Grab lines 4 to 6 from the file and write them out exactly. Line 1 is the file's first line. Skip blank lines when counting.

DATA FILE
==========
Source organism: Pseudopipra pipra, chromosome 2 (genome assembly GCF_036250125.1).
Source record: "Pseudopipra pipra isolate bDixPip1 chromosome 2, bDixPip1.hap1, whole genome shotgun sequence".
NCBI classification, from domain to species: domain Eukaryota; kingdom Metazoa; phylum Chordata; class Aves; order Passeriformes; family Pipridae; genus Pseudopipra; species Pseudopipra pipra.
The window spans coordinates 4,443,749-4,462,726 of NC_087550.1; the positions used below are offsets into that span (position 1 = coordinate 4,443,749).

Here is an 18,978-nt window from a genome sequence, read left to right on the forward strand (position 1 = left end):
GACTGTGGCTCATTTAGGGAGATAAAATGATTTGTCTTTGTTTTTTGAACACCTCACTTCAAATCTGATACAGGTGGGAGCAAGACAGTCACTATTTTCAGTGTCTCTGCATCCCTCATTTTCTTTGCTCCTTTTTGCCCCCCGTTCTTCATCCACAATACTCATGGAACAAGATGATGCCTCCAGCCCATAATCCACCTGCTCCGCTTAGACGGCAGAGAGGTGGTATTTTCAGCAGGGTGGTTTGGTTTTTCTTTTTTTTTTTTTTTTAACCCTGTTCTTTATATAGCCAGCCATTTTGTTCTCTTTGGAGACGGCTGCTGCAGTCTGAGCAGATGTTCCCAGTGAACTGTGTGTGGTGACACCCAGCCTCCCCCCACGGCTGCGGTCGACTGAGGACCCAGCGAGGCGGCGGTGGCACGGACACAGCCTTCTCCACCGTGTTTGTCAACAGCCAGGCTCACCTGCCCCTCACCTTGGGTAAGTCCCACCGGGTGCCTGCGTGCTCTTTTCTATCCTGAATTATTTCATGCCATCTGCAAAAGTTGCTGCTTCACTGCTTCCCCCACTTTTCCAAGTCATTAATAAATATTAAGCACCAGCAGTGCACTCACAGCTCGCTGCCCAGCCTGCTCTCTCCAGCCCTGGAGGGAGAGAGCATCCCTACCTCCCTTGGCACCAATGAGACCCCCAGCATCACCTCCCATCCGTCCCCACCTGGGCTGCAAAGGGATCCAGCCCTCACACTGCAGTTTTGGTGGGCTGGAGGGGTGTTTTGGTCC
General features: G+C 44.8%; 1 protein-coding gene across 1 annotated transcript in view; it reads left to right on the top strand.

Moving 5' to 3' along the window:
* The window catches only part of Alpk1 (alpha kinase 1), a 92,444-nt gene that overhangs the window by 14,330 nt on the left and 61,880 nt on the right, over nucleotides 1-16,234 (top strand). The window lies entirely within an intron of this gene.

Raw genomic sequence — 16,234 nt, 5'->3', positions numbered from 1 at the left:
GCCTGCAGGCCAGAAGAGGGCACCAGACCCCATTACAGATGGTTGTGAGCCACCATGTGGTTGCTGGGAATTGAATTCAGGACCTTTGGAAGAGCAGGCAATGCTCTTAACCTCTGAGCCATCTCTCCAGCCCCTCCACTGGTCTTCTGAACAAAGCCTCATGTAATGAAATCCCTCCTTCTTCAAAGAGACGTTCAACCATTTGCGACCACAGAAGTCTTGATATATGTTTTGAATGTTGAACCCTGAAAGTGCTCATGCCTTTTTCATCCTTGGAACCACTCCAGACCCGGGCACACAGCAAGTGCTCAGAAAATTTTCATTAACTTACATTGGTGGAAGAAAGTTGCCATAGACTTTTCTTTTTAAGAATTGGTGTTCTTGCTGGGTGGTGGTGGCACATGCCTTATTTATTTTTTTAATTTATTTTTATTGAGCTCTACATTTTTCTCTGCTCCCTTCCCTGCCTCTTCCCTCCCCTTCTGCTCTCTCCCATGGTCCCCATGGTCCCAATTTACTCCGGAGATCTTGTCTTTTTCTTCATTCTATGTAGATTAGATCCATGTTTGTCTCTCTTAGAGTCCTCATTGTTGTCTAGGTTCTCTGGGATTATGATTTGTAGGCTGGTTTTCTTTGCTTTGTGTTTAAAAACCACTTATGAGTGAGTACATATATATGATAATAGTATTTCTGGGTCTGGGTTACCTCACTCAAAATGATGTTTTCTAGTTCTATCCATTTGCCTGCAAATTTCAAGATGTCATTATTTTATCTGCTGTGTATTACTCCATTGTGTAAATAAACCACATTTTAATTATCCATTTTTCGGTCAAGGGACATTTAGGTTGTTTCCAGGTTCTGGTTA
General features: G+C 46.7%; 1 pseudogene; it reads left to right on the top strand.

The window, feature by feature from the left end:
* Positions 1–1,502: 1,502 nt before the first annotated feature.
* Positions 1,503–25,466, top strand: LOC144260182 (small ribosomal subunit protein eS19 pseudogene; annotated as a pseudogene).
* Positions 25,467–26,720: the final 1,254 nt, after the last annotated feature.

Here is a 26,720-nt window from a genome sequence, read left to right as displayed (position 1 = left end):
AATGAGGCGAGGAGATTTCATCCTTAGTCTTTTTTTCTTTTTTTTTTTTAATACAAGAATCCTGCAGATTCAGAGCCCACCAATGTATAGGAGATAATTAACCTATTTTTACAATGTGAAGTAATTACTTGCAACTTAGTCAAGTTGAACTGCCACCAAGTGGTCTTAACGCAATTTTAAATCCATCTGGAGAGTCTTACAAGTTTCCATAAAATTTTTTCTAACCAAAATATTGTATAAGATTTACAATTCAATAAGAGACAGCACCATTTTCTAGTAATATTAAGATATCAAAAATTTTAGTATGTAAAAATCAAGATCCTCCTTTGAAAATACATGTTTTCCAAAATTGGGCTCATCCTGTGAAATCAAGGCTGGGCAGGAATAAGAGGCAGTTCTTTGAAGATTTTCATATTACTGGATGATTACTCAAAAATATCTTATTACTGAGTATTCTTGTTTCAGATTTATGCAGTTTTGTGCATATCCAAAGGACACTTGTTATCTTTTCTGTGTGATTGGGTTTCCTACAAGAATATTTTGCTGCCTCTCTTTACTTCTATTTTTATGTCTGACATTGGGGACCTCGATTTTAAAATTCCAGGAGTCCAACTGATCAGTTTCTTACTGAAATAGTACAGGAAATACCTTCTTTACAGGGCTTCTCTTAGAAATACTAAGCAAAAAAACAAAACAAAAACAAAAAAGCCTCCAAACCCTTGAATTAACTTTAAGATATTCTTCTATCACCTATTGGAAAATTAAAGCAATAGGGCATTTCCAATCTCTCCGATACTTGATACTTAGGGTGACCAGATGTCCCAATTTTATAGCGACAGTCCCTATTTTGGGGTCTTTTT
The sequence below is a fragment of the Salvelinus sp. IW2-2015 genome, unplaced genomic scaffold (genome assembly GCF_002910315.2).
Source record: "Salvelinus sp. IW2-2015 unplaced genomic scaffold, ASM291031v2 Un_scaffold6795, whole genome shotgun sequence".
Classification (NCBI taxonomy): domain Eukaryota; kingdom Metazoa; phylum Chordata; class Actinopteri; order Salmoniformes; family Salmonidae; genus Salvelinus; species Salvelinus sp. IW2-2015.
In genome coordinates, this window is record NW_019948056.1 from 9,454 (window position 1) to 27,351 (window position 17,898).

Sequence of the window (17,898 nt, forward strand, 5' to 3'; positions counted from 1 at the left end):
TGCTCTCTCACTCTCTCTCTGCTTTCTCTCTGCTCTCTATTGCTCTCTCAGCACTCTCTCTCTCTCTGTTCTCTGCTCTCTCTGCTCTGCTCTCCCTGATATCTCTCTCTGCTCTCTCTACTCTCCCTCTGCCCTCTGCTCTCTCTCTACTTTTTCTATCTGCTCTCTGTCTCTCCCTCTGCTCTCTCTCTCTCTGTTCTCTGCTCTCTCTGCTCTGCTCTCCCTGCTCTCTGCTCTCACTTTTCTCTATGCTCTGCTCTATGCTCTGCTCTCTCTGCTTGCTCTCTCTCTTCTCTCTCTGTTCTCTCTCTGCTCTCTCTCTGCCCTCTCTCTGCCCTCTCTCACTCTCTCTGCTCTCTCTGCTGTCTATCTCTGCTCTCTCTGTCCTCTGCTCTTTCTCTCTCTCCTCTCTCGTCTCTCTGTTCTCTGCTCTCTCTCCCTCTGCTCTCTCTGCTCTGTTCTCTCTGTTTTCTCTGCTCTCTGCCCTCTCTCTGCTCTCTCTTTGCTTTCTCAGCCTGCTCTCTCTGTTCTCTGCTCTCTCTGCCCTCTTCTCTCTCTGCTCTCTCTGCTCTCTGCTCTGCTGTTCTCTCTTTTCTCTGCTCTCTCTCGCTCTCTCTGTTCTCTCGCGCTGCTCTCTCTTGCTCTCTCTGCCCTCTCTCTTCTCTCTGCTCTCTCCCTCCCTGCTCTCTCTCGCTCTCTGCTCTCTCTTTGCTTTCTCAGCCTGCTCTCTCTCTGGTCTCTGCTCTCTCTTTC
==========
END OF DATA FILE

The window spans coordinates 4,443,749-4,462,726 of NC_087550.1; the positions used below are offsets into that span (position 1 = coordinate 4,443,749).

Here is an 18,978-nt window from a genome sequence, read left to right on the forward strand (position 1 = left end):
GACTGTGGCTCATTTAGGGAGATAAAATGATTTGTCTTTGTTTTTTGAACACCTCACTTCAAATCTGATACAGGTGGGAGCAAGACAGTCACTATTTTCAGTGTCTCTGCATCCCTCATTTTCTTTGCTCCTTTTTGCCCCCCGTTCTTCATCCACAATACTCATGGAACAAGATGATGCCTCCAGCCCATAATCCACCTGCTCCGCTTAGACGGCAGAGAGGTGGTATTTTCAGCAGGGTGGTTTGGTTTTTCTTTTTTTTTTTTTTTTAACCCTGTTCTTTATATAGCCAGCCATTTTGTTCTCTTTGGAGACGGCTGCTGCAGTCTGAGCAGATGTTCCCAGTGAACTGTGTGTGGTGACACCCAGCCTCCCCCCACGGCTGCGGTCGACTGAGGACCCAGCGAGGCGGCGGTGGCACGGACACAGCCTTCTCCACCGTGTTTGTCAACAGCCAGGCTCACCTGCCCCTCACCTTGGGTAAGTCCCACCGGGTGCCTGCGTGCTCTTTTCTATCCTGAATTATTTCATGCCATCTGCAAAAGTTGCTGCTTCACTGCTTCCCCCACTTTTCCAAGTCATTAATAAATATTAAGCACCAGCAGTGCACTCACAGCTCGCTGCCCAGCCTGCTCTCTCCAGCCCTGGAGGGAGAGAGCATCCCTACCTCCCTTGGCACCAATGAGACCCCCAGCATCACCTCCCATCCGTCCCCACCTGGGCTGCAAAGGGATCCAGCCCTCACACTGCAGTTTTGGTGGGCTGGAGGGGTGTTTTGGTCC